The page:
So, for him to admonish his own party and the nation to retain Constitutional perspective instead of playing fast and loose with politics– this is no offense to Republicans, nor to any of us as Americans.

If I could add a contemporary person to the annals of President Kennedy’s Profiles in Courage, it would be Cruz.

Trust Ted.

And I’m not talking about “Ted in 2020”. I’m talking about what he said the other night.

Which is to say. . .

Preserve the true guarantor of our liberties, the Constitution of the United States, and

Follow your conscience.

Heritage:Harvest

As for me and my vote–I’ll decide that when it is time to make a decision, in November.

And if you think I’m a RINO instead of an elephant, that’s no big deal to me. Maybe I’d rather have “more of the same” than take a chance on a high-roller who thinks he can trump every hand that dares to contend with him.

Because this ain’t Atlantic City; this is America.

We’ve got from now until election to decide between Hillary and Donald; we will examine their characters and their motives as they contend for the highest office in our land.

I don’t like either one of them. Nevertheless, may the better leader win.

But here’s my admonition to you: no matter who the next President is, watch your wallet, and your constitutional rights.

Smoke

In Memoriam

May 29, 2016

GettysbAddrs

I have written a story in which, in the year 1937, a young man and an old man travel from Paris to a World War I battlefield cemetery in Belgium. In the scene, Philip poses this question to Mel:

“How could this place have been a battlefield for a world war?”

       The old Frenchman cast his eyes on the passing landscape, and seemed to join Philip in this musing. He answered slowly, “War is a terrible thing, an ugly thing. I did not fight in the war; I had already served my military duty, long before the Archduke was assassinated in Sarajevo and the whole damn world flew apart, like shrapnel. But I had many friends who fought here, and back there, where we just came from in my France, back there at the Somme, the Marne, Amiens. Our soldiers drove the Germans back across their fortified lines, the Hindenberg line they called it. By summer of 1918 the Germans were in full retreat, although it took them a hell of a long time, and rivers of spilt blood, to admit it. And so it all ended here. Those trenches, over there in France, that had been held and occupied for two hellish years by both armies, those muddy hellholes were finally left behind, vacated, and afterward . . . filled up again with the soil of France and Flanders and Belgium, and green grass was planted where warfare had formerly blasted its way out of the dark human soul and the dark humus of lowland dirt and now we see that grass, trimmed, manicured and growing so tidily around those rows of white crosses out there, most of them with some soldier’s name carved on them, many just unknown, anonymous, and how could this have happened? You might as well ask how could. . . a grain of sand get stuck in an oyster? And how could that oyster, in retaliation against that rough, alien irritant, then generate a pearl—such a beautiful thing, lustrous and white—coming forth in response to a small, alien presence that had taken up unwelcomed residence inside the creature’s own domain? The answer, my friend, is floating in the sea, blowing in the wind, growing green and strong from soil that once ran red with men’s blood.”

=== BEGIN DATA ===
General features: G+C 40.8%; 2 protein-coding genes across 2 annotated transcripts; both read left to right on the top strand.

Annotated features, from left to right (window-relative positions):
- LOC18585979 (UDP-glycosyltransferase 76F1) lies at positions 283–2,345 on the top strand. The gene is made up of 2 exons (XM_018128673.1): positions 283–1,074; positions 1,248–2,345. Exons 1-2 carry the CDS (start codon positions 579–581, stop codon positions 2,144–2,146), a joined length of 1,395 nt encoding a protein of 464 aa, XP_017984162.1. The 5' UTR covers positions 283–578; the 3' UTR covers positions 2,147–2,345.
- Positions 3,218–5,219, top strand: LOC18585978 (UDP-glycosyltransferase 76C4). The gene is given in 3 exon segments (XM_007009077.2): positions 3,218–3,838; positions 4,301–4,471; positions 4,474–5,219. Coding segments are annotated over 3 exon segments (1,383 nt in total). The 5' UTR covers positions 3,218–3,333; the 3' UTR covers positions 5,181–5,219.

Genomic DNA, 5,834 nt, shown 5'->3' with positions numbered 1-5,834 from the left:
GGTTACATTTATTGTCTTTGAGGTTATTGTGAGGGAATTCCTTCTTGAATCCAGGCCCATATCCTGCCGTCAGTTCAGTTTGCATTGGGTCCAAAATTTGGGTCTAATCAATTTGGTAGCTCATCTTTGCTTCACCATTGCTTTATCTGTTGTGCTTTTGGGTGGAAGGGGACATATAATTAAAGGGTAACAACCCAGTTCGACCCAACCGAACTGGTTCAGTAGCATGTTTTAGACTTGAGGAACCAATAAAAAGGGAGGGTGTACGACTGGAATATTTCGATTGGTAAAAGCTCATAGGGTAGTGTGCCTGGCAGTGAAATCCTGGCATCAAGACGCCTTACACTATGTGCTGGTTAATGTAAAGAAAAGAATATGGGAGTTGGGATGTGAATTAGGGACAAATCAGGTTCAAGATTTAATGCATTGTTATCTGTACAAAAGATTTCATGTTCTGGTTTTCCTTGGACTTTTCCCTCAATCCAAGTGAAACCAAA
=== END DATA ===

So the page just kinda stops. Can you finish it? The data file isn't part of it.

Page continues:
Now they were arriving at the battlefield. Jacques parked the car, leaned against the front fender, lit a cigarette. Mel and Philip walked through a stone arch, along a narrow, paved road lined with flowering linden trees, spring green with their large spadish leaves, sprinkled with small white blossoms. The sun was getting low behind them. Shadows of these trees had overtaken the narrow lane, turning it cooler than the surrounding fields, acres and acres neatly arranged with white crosses and gravestones, and continuous green, perfect grass between all. Having reached the end of the linden lane, they stepped slowly, reverently, along straight pathways, passing hundreds of silent graves on either side. The setting sun was still warm here, after their cool approach from beneath the trees.

       At length, they came to the row that Philip had been looking for, the one he had read about in the army guidebook, where his father’s grave was nested precisely and perpetually in its own place in eternity . . .

The excerpt above is taken from chapter 27 of Smoke, the novel I published last year. I highlight the above passage as a memorial to the brave men and women who have died in wars while defending our United States of America and assuring the causes of human freedom throughout this tragic, precious world.

VietMem3

The Inspiration of Harriet Tubman in 1937

April 21, 2016

In the novel, Smoke, which I published last year, a young American businessman, Philip Morrow, accompanies a refugee family through France in the year 1937. Across the border in Germany, the Nuremberg laws had established a set of dangerous restrictions promulgated by the Nazis to drive the Jews out of Germany, and to abscond their wealth.

In the story, the Eschen family has fled Munich in a hurry. Their hasty departure is provoked when their son/brother has been arrested and imprisoned at Dachau.